How Does An Underwater Home Affect the Nevada Probate Process?
It is difficult losing a loved one in death, and issues can emerge that make it even more overwhelming. If an estate is opened in Probate Court, a Nevada Probate lawyer can help navigate through this difficult process.
In many probate cases, the deceased had outstanding debts at the time of their passing, and they may have had a mortgage on their house. What happens when the house is “under water”, meaning that more is owed on the house than it is worth?
Probate in Las Vegas can be confusing, but it is helpful to learn a few of the terms used in Probate Court. A court-appointed personal representative manages the estate of a deceased person. They can pay taxes, debts and expenses, collect, manage and invest the deceased’s assets, and distribute remaining property or assets to heirs or beneficiaries. If the estate has enough money, the Personal Representative can pay off the mortgage. If there is not enough money, a Las Vegas Probate lawyer can discuss other options.
A Notice to Creditors is sent to the mortgage company and all other known creditors. Under Nevada Statutes NRS 145 and 147, creditors have 60 or 90 days to respond and make a claim against the estate. If a claim is not timely filed, a court order can release the Personal Representative, attorneys and estate from liability for the mortgage balance.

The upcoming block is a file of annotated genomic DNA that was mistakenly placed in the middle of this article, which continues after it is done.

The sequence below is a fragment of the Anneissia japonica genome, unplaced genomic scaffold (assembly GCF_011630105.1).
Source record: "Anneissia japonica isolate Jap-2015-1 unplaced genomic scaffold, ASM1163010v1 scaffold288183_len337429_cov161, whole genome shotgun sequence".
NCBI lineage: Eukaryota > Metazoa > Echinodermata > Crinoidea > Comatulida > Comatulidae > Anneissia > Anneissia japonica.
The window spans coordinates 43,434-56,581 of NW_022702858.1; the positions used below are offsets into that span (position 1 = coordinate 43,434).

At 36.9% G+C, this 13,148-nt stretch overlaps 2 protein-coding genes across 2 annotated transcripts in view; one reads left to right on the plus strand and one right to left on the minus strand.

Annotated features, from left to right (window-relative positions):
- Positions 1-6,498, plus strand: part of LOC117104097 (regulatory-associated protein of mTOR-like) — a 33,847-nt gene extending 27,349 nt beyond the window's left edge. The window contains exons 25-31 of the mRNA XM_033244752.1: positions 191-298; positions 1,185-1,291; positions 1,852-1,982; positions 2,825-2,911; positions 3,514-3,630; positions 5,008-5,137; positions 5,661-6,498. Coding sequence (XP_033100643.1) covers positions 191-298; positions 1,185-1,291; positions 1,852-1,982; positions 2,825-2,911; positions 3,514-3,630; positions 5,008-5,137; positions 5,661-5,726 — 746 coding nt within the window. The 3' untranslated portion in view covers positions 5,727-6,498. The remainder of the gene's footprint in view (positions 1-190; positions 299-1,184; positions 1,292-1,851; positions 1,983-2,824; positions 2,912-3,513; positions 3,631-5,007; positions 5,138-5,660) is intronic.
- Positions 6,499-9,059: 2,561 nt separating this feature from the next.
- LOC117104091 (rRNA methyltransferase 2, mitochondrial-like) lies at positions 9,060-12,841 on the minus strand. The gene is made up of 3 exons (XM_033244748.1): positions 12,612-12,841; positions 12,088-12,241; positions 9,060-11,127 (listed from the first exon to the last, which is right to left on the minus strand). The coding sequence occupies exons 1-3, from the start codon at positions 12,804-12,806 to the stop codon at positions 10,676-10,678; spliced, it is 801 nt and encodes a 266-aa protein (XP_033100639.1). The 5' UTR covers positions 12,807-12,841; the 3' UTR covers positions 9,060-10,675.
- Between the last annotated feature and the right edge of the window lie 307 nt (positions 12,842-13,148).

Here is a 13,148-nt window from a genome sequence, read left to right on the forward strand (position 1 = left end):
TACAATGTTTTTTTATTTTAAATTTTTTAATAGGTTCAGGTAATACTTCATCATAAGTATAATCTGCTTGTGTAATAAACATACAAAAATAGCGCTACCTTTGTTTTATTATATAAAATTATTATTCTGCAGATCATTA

With court authorization, the Personal Representative may be able to sell the house. Since it is unlikely that a buyer would pay more than the house is worth, the house could be sold as a short sale. A short sale is when a house is sold for less than the remaining balance of the mortgage and the proceeds go to the lender, creating a deficiency. In Nevada, the lender may forgive the deficiency and the estate will owe nothing more on the property.
If several mortgage payments are missed, the lender could sell the home as a foreclosure. In Nevada, a lender may seek a deficiency judgment to recover the difference between the mortgage balance and sale price. In 2011, the law changed to limit the amount the lender can recover. Under certain conditions, the lender may even be prohibited from receiving a judgement. (NRS 40.455 and NRS 40.459).
Probate matters are challenging and require a lot of important decisions and following state processes and procedures. A Las Vegas estate in probate is best handled under the guidance of a probate lawyer. Rob Telles, a Nevada probate attorney can help walk you and your family through this difficult process. Ensure your loved ones are protected in the future by calling Accolade Law at 702-337-3000 to arrange a free initial case consultation.